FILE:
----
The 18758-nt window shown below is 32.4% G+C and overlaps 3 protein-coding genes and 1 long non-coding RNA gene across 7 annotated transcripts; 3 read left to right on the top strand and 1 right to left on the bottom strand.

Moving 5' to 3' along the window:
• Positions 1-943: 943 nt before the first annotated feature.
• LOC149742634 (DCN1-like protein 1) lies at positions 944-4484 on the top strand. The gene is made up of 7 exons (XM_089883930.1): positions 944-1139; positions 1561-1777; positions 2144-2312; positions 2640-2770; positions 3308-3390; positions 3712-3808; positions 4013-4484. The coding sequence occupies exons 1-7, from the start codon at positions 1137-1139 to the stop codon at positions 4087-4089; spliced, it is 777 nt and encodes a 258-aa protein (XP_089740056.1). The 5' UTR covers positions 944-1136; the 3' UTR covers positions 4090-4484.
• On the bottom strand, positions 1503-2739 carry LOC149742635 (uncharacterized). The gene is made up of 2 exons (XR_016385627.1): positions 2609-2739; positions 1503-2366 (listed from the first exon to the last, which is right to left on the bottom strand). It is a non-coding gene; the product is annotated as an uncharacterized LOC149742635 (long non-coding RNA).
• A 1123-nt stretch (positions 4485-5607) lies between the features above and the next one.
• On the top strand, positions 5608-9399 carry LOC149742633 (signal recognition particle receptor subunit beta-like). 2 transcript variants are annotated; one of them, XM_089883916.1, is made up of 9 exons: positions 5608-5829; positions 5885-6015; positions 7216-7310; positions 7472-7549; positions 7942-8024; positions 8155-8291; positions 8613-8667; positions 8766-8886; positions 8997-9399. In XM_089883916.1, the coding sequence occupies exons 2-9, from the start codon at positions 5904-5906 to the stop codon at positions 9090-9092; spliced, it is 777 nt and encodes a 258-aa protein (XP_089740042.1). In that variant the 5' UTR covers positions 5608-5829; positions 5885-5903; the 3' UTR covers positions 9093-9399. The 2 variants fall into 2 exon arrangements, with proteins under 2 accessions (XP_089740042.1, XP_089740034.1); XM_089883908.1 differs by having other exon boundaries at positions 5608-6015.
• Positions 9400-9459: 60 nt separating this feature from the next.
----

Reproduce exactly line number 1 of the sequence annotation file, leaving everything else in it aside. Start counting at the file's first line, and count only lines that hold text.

The 18758-nt window shown below is 32.4% G+C and overlaps 3 protein-coding genes and 1 long non-coding RNA gene across 7 annotated transcripts; 3 read left to right on the top strand and 1 right to left on the bottom strand.